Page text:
Breakthrough Patient Recruitment

: Discrepancy Between Donations and Risk Sheds Light on Challenge of Raising Awareness

Discrepancy Between Donations and Risk Sheds Light on Challenge of Raising Awareness

Managing Editor

Raising awareness of health issues is a tricky business in the field of health communications. It's hard to execute and even harder to measure. Some organizations are better at it than others. Take, for example, the Susan G. Komen® organization and the Komen Race for the Cure. Its efforts to raise awareness of breast cancer have been so successful that it has given rise to a new term, "pink washing," which describes an organization that promotes a pink ribbon product that they just happen to make a profit. Meanwhile, some organizations catch a break with something like the Ice Bucket Challenge, which is still going strong in raising money for the ALS Association in support of research and advocacy for Lou Gehrig's disease. Since the Ice Bucket Challenge began earlier this summer, the association has seen donations of more than $109.4 million (as of September 3, 2014), far surpassing typical donations to the association during this same time period last year.

When an awareness campaign catches fire, really great things can happen. In terms of raising funds for research or simply raising awareness, successful campaigns like the Komen Race for the Cure or the Ice Bucket Challenge are what we all aim for when it comes to communications campaigns. But what about those diseases or conditions that are less "glamorous" or perhaps less sympathetic? Lung cancer kills more women each year than breast cancer, but it's not as widely broadcasted. It's also not widely conveyed that Lung Cancer Awareness Month takes place each November. Coming on the heels of Breast Cancer Awareness Month and in the midst of the popular "Movember" (in support of men's health issues) Lung Cancer Awareness just doesn't rise to the top.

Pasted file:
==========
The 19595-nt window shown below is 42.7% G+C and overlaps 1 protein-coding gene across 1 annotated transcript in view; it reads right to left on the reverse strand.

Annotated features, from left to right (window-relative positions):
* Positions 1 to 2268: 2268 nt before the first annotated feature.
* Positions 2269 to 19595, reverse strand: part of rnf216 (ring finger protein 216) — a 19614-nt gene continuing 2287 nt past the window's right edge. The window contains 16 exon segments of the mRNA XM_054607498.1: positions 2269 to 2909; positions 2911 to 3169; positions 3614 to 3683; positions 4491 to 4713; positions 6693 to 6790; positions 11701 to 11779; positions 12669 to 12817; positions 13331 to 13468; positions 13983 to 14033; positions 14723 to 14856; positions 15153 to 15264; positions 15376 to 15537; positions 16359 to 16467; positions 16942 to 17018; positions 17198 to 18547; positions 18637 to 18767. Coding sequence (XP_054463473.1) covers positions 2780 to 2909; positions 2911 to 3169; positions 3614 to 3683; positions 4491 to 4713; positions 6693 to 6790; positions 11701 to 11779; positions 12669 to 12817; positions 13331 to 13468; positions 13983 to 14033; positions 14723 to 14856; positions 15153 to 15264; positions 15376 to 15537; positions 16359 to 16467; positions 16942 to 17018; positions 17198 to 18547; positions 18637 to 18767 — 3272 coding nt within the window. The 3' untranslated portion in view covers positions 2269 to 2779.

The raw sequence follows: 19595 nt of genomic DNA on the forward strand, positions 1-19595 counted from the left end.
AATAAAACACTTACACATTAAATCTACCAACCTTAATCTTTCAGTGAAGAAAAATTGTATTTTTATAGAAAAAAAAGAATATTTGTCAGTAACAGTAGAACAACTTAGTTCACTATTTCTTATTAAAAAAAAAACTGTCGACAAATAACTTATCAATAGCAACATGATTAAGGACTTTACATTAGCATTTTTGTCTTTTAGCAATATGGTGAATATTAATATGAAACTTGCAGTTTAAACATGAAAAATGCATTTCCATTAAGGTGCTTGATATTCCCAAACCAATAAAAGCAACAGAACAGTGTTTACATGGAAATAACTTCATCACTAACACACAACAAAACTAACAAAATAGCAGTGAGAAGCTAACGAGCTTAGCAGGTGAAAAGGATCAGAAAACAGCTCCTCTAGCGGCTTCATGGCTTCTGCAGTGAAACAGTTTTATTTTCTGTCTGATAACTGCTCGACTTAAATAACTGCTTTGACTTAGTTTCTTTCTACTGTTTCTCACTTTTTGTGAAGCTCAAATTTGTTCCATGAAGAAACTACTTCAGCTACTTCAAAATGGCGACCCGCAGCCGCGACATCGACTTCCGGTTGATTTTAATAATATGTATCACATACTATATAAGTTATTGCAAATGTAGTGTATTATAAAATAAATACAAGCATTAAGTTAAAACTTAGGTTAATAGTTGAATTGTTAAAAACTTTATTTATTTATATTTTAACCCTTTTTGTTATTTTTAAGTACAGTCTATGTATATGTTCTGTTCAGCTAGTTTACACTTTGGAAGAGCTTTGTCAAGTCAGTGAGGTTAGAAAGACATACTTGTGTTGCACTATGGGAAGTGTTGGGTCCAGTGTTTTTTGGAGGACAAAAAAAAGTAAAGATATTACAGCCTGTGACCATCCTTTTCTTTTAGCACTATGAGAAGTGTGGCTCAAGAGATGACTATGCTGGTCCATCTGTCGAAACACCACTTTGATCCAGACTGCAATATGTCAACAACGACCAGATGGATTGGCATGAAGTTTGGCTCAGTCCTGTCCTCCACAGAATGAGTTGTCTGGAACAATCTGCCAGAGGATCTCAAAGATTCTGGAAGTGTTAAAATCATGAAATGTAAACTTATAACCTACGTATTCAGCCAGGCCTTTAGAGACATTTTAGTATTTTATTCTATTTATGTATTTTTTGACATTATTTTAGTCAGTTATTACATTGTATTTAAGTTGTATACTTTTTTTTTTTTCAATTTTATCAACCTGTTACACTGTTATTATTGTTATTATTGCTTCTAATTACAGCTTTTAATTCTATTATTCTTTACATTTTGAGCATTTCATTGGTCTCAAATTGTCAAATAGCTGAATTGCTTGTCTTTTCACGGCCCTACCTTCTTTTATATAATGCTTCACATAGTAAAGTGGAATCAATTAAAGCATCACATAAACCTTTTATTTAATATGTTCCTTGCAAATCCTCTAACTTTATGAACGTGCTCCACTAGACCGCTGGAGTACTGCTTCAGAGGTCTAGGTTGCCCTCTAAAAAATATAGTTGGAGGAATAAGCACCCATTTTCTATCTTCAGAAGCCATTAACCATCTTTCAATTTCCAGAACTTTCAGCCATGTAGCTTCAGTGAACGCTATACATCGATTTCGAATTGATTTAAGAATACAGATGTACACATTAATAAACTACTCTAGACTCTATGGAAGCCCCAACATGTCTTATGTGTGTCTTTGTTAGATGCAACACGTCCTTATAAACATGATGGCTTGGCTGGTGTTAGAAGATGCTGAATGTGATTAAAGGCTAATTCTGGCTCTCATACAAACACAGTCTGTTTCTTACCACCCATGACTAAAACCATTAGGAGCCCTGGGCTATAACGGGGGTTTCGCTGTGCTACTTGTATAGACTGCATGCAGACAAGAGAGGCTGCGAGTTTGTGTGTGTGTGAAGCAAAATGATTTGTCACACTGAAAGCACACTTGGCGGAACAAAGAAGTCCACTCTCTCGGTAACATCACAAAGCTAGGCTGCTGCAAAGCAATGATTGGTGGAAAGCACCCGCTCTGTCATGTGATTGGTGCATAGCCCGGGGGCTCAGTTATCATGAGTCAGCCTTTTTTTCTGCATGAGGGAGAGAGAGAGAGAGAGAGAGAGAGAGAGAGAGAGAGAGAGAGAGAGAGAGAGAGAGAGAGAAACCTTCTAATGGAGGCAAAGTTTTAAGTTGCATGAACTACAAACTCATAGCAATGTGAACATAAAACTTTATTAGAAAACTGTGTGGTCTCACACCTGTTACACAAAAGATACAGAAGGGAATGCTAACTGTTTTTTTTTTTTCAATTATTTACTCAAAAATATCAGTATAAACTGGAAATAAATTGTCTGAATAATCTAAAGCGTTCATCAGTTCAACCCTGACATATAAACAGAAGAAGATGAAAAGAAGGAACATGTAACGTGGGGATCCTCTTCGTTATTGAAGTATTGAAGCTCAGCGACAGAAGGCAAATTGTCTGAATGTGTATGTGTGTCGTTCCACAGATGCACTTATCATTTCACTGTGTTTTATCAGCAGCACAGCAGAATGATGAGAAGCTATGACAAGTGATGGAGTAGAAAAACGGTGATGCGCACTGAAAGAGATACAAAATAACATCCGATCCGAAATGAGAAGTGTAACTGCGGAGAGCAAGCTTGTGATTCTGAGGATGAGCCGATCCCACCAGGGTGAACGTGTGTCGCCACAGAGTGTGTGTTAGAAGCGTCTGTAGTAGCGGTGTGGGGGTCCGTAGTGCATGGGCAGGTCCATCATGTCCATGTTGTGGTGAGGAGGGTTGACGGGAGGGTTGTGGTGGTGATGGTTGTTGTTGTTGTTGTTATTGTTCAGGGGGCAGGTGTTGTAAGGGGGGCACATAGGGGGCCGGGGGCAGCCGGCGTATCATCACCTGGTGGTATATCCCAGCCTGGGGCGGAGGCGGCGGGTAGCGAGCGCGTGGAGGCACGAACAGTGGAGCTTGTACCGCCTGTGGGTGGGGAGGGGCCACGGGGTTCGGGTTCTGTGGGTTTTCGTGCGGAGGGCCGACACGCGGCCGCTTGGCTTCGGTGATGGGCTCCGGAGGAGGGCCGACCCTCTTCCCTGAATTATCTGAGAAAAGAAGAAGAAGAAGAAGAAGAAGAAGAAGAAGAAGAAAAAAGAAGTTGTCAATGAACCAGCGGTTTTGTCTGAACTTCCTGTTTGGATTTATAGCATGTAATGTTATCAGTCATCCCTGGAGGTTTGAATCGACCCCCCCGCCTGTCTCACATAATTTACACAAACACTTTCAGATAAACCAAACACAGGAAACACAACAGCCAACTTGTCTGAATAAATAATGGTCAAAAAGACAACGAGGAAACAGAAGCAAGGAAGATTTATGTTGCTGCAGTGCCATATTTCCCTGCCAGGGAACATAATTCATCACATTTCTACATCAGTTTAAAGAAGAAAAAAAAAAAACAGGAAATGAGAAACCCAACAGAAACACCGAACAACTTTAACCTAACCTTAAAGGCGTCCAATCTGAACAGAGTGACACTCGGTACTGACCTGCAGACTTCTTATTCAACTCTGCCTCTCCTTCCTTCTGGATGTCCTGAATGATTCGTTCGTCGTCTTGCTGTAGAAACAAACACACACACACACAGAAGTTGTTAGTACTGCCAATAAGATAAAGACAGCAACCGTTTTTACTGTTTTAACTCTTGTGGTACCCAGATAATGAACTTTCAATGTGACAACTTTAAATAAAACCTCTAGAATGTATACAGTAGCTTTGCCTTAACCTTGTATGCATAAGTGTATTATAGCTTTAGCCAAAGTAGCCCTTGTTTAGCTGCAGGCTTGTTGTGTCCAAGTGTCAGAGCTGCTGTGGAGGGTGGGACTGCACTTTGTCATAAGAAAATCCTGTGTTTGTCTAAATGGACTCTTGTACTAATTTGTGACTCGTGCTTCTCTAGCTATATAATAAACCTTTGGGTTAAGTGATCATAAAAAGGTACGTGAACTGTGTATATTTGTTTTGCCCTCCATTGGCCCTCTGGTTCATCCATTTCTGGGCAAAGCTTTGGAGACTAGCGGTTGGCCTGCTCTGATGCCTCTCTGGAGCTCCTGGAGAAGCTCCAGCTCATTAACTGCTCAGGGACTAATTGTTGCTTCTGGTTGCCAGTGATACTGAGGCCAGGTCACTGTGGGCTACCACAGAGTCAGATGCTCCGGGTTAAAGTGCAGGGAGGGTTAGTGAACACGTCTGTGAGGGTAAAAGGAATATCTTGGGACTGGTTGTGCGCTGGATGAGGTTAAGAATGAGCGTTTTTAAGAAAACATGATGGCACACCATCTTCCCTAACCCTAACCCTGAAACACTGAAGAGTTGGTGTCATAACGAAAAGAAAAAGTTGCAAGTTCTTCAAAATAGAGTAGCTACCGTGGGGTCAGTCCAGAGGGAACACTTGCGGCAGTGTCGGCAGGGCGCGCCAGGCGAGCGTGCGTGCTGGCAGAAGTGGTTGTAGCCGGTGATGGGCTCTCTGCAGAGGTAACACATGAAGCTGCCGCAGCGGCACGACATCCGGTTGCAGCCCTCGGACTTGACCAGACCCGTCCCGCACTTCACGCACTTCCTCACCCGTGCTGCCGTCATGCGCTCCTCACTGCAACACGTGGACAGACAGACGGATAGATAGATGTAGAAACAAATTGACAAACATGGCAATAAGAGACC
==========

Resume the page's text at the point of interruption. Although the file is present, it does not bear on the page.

That poses a problem when it comes to actual donations given to fight various diseases and conditions. There is a discrepancy between causes to which people are more likely to donate and the diseases that actually claim the most lives.

To demonstrate this point, Vox created this infographic to compare where money is donated versus diseases that kill us.

Vox Image

As you can see (and hopefully, as you also know), more people in the United States die from heart disease each year than any other disease. Breast cancer, which tops the list in terms of money donated, is the 4th most common cause of death on this list. Meanwhile, lung cancer is the leading cause of cancer death in every ethnic group. Why such a difference? Part of the reason is because, as mentioned earlier, some awareness campaigns have been extraordinarily successful, not just once, but over and over again. But there's also something else at play here. Often (and unfairly) people consider diseases like heart disease, chronic obstructive pulmonary disease (COPD), and lung cancer to be "less worthy" causes because in many cases, they are preventable. Regardless of how true that point is for an individual person, the vast majority of such cases stem from reasons beyond anyone's control.

So, when it comes to donating your time or money to a "good" cause, remember that the list of organizations that truly need your help is a long one, and many health conditions fall under the radar. And regardless of how you choose to donate your money, make sure the organization is reputable and that your money is actually being used toward the cause.

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The Healthy(ist) blog is a platform to share, learn about, and debate topics related to public and social health, scientific research, health communications, and behavior change.
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